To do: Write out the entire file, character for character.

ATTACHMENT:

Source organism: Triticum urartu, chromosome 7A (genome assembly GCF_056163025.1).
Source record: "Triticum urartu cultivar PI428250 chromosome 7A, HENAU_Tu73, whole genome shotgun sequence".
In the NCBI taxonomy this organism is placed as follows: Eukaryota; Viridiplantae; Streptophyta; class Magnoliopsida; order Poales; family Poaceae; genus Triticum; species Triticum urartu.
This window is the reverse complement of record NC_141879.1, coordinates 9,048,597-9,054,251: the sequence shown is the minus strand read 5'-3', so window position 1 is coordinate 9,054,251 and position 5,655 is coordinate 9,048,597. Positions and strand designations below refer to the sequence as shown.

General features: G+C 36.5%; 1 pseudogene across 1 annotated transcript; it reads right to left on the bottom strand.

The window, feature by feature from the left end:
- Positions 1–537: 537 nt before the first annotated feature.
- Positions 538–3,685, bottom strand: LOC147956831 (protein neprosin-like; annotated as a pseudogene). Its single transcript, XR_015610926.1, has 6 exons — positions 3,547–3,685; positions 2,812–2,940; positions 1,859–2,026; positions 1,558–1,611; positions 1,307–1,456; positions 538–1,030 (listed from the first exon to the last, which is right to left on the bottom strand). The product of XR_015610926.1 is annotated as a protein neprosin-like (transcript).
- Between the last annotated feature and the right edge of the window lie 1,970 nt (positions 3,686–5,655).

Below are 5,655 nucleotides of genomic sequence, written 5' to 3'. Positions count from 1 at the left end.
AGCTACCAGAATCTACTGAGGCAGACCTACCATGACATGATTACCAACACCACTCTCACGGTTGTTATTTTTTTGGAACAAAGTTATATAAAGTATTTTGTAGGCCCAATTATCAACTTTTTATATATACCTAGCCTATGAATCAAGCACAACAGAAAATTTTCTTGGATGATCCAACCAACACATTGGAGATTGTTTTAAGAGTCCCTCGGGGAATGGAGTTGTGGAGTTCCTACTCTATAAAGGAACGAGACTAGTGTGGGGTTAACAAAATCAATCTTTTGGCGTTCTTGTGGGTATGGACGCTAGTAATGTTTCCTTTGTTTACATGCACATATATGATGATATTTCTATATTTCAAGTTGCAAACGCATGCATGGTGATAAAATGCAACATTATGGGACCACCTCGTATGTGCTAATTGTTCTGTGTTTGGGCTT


Source organism: Triticum urartu, chromosome 7A (genome assembly GCF_056163025.1).
Source record: "Triticum urartu cultivar PI428250 chromosome 7A, HENAU_Tu73, whole genome shotgun sequence".
In the NCBI taxonomy this organism is placed as follows: Eukaryota; Viridiplantae; Streptophyta; class Magnoliopsida; order Poales; family Poaceae; genus Triticum; species Triticum urartu.
This window is the reverse complement of record NC_141879.1, coordinates 9,048,597-9,054,251: the sequence shown is the minus strand read 5'-3', so window position 1 is coordinate 9,054,251 and position 5,655 is coordinate 9,048,597. Positions and strand designations below refer to the sequence as shown.

General features: G+C 36.5%; 1 pseudogene across 1 annotated transcript; it reads right to left on the bottom strand.

The window, feature by feature from the left end:
- Positions 1–537: 537 nt before the first annotated feature.
- Positions 538–3,685, bottom strand: LOC147956831 (protein neprosin-like; annotated as a pseudogene). Its single transcript, XR_015610926.1, has 6 exons — positions 3,547–3,685; positions 2,812–2,940; positions 1,859–2,026; positions 1,558–1,611; positions 1,307–1,456; positions 538–1,030 (listed from the first exon to the last, which is right to left on the bottom strand). The product of XR_015610926.1 is annotated as a protein neprosin-like (transcript).
- Between the last annotated feature and the right edge of the window lie 1,970 nt (positions 3,686–5,655).

Below are 5,655 nucleotides of genomic sequence, written 5' to 3'. Positions count from 1 at the left end.
AGCTACCAGAATCTACTGAGGCAGACCTACCATGACATGATTACCAACACCACTCTCACGGTTGTTATTTTTTTGGAACAAAGTTATATAAAGTATTTTGTAGGCCCAATTATCAACTTTTTATATATACCTAGCCTATGAATCAAGCACAACAGAAAATTTTCTTGGATGATCCAACCAACACATTGGAGATTGTTTTAAGAGTCCCTCGGGGAATGGAGTTGTGGAGTTCCTACTCTATAAAGGAACGAGACTAGTGTGGGGTTAACAAAATCAATCTTTTGGCGTTCTTGTGGGTATGGACGCTAGTAATGTTTCCTTTGTTTACATGCACATATATGATGATATTTCTATATTTCAAGTTGCAAACGCATGCATGGTGATAAAATGCAACATTATGGGACCACCTCGTATGTGCTAATTGTTCTGTGTTTGGGCTT